‘Green Book’ snags top awards at Golden Globes
Free Press wire reports | 1/11/2019, 6 a.m.
“Green Book,” the film about the segregation-era concert tour of a black jazz pianist and his white chauffeur to the South, took top honors Sunday night at the annual Golden Globe Awards show.
At a raucous, three-hour-plus dinner gala marked by words being bleeped from several awardees’ acceptance speeches because of the NBC television audience, the film directed by Peter Farrelly claimed three honors awarded by the Hollywood Foreign Press Association, despite the controversy it has ignited from the family of Don Shirley, the late musician it portrayed.
“Green Book” won Golden Globes for best motion picture — comedy or musical, for best screenplay, and actor Mahershala Ali won best supporting actor for his role as Mr. Shirley.
Critics have said the movie does a disservice to Mr. Shirley and his family with its inclusion of several fallacies about Mr. Shirley’s life and connection to his blackness. Mr. Ali also reportedly contacted the Shirley family to apologize.
During his acceptance speech Sunday night, Mr. Ali called Mr. Shirley “a brilliant man,” adding that the “dignity with which he carried himself inspired me every day.”
But it was only during his meeting with the media afterward that he addressed the backlash.
“I will say this,” Mr. Ali told reporters, “my job is always the same. I have to look at what I am doing and be responsible for it.
“I respect the family … and Don Shirley,” he said. “I spoke to the studio and the family and, at the end of the day, you wish everyone was happy and you don’t want to offend anyone in any capacity.”
This year’s slate of Golden Globe nominees was one of the more diverse in its 76-year history in an industry that traditionally has been difficult to break into by people of color.
Several performers of color won in some of the most prestigious categories. Among them was Regina King, who won best supporting actress for her role in “If Beale Street Could Talk.”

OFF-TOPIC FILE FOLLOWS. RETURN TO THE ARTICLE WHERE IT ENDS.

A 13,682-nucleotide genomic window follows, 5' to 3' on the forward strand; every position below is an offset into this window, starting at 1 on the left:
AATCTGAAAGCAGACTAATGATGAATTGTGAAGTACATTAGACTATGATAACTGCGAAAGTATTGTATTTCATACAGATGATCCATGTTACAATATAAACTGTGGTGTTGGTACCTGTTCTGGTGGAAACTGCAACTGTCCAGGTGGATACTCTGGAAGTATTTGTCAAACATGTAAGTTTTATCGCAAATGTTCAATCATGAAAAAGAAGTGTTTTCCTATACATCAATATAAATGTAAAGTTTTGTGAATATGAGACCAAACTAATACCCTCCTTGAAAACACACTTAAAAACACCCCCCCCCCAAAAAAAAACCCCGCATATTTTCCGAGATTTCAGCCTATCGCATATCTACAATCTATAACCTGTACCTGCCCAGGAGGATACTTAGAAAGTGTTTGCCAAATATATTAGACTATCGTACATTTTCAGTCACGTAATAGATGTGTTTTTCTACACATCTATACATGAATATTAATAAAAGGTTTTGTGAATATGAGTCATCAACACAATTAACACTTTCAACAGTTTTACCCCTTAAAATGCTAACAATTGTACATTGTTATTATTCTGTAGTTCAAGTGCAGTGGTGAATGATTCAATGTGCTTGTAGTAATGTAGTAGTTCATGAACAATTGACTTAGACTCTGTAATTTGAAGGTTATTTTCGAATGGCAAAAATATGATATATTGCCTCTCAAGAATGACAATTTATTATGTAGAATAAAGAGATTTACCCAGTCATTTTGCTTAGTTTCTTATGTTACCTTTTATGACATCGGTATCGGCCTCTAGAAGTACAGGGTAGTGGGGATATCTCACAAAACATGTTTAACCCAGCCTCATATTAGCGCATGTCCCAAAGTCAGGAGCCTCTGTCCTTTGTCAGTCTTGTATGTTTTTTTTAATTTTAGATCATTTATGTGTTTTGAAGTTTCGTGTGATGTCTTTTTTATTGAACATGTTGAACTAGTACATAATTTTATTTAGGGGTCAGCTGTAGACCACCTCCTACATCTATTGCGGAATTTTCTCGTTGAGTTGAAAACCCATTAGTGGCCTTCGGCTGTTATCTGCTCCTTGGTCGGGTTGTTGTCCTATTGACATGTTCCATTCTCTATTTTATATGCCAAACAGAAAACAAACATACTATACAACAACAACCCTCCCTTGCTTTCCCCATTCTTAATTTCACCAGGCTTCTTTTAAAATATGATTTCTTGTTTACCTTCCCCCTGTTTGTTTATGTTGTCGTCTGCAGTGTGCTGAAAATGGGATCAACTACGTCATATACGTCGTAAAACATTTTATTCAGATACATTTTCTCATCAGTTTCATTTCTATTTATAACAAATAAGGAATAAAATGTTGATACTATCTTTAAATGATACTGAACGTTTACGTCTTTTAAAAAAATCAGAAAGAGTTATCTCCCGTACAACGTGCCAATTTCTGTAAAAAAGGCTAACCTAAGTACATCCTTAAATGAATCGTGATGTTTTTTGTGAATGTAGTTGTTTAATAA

During her acceptance speech, she pledged that she would insist that at least 50 percent of the cast and crew on future projects she produces be women.
Ms. King has directed and produced several projects in recent years.
Egyptian-American Rami Malek won best actor in a drama for his role as Freddie Mercury in the Queen biopic “Bohemian Rhapsody,” which also won the Golden Globe for best drama.
Darren Criss gave a shout-out to his Filipino mom when he won best actor in a miniseries or motion picture made for television for his role in “The Assassination of Gianni Versace: American Crime Story.”
“This has been a marvelous year for representation in Hollywood and I am so enormously proud to be a teeny, tiny part of that as the son of a firecracker Filipino woman from Cebu that dreamed of coming to this country and getting to be invited to cool parties like this,” he gushed.
Mexico’s cinematic titan Alfonso Cuarón won best director for the motion picture “Roma,” which also won an award for best foreign film.
The award for best animated movie went to “Spider-Man: Into the Spider-Verse,” in which a version of the superhero is an Afro-Latino teenager. The directing team behind the movie included African-American filmmaker Peter Ramsey.
Sandra Oh, who made history as the event’s first Asian host, also won a Golden Globe for best actress in a television drama as the star of the BBC America series “Killing Eve.”
She talked about the diverse slate of nominees in her opening with co-host Andy Samberg: “I said yes to the fear of being on this stage tonight because I wanted to be here to look out into this audience and witness this moment of change,” she said. “Next year could be different … but right now, this moment is real.”
Ben Whishaw, an openly gay actor, won a Golden Globe for his acting in the Amazon miniseries “A Very British Scandal.”
Among the night’s surprises: The film “A Star Is Born,” which was nominated in several categories, including best drama, and its star, Lady Gaga, was nominated for best actress in a drama, won a single Golden Globe for best original song, “Shallow.”
Veteran actress Glenn Close won best actress in a drama for her leading role in “The Wife.”
In tearfully accepting the award, she talked about the need of women to grow into their own. She spoke of her mother, “who really sublimated herself to my father her whole life,” she said.
“Women, we’re nurturers. We have our children, we have our husbands … but we have to find personal fulfillment,” Ms. Close said as women in the audience jumped to their feet with applause. “We have to follow our dreams. We have to say, ‘I can do that and I should be allowed to do that.’ ”
A number of movies — “Black Panther,” “BlacKkKlansman,” “Mary Poppins Returns,” “Boy Erased,” “Can You Ever Forgive Me?” — went home empty-handed despite each receiving multiple nominations.
Other winners included: Christian Bale, best actor in a comedy or musical, for “Vice;” Olivia Colman, best actress in a comedy or musical, for “The Favourite;” FX series “The Americans,” for best television drama series; Netflix’s “The Kominsky Method,” best TV comedy or musical series; Richard Madden, best actor in a TV drama, for “Bodyguard;” Michael Douglas, best actor in a TV comedy or musical, for “The Kominsky Method;” and Rachel Brosnahan, best actress in a TV comedy or musical, for “The Marvelous Mrs. Maisel.”